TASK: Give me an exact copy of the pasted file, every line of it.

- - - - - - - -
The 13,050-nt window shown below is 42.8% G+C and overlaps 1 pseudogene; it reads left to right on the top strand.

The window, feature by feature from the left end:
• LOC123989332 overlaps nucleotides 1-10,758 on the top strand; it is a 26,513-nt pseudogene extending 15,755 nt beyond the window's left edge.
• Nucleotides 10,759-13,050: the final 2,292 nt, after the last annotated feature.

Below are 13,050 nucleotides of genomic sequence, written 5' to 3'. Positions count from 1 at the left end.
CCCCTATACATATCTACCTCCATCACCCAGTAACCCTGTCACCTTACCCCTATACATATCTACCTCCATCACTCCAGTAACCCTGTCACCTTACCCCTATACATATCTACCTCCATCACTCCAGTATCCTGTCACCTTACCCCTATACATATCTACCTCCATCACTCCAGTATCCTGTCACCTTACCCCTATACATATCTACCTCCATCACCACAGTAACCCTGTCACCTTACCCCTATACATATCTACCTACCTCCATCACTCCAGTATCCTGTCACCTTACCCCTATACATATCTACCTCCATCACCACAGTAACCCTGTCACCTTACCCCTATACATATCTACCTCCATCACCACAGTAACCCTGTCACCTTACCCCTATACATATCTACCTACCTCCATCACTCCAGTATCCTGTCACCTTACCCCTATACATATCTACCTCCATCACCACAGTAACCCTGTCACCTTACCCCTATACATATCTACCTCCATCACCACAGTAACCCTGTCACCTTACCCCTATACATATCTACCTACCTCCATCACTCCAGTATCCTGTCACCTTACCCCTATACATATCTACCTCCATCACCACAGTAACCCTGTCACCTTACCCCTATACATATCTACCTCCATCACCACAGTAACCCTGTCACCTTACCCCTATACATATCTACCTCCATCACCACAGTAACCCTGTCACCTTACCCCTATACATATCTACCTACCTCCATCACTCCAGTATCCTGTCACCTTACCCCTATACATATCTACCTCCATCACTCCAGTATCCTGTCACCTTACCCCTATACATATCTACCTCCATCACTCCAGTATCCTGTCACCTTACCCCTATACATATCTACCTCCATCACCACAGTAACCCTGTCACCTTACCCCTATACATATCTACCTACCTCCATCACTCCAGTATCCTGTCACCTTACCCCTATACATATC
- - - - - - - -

The 13,050-nt window shown below is 42.8% G+C and overlaps 1 pseudogene; it reads left to right on the top strand.

The window, feature by feature from the left end:
• LOC123989332 overlaps nucleotides 1-10,758 on the top strand; it is a 26,513-nt pseudogene extending 15,755 nt beyond the window's left edge.
• Nucleotides 10,759-13,050: the final 2,292 nt, after the last annotated feature.

Below are 13,050 nucleotides of genomic sequence, written 5' to 3'. Positions count from 1 at the left end.
CCCCTATACATATCTACCTCCATCACCCAGTAACCCTGTCACCTTACCCCTATACATATCTACCTCCATCACTCCAGTAACCCTGTCACCTTACCCCTATACATATCTACCTCCATCACTCCAGTATCCTGTCACCTTACCCCTATACATATCTACCTCCATCACTCCAGTATCCTGTCACCTTACCCCTATACATATCTACCTCCATCACCACAGTAACCCTGTCACCTTACCCCTATACATATCTACCTACCTCCATCACTCCAGTATCCTGTCACCTTACCCCTATACATATCTACCTCCATCACCACAGTAACCCTGTCACCTTACCCCTATACATATCTACCTCCATCACCACAGTAACCCTGTCACCTTACCCCTATACATATCTACCTACCTCCATCACTCCAGTATCCTGTCACCTTACCCCTATACATATCTACCTCCATCACCACAGTAACCCTGTCACCTTACCCCTATACATATCTACCTCCATCACCACAGTAACCCTGTCACCTTACCCCTATACATATCTACCTACCTCCATCACTCCAGTATCCTGTCACCTTACCCCTATACATATCTACCTCCATCACCACAGTAACCCTGTCACCTTACCCCTATACATATCTACCTCCATCACCACAGTAACCCTGTCACCTTACCCCTATACATATCTACCTCCATCACCACAGTAACCCTGTCACCTTACCCCTATACATATCTACCTACCTCCATCACTCCAGTATCCTGTCACCTTACCCCTATACATATCTACCTCCATCACTCCAGTATCCTGTCACCTTACCCCTATACATATCTACCTCCATCACTCCAGTATCCTGTCACCTTACCCCTATACATATCTACCTCCATCACCACAGTAACCCTGTCACCTTACCCCTATACATATCTACCTACCTCCATCACTCCAGTATCCTGTCACCTTACCCCTATACATATC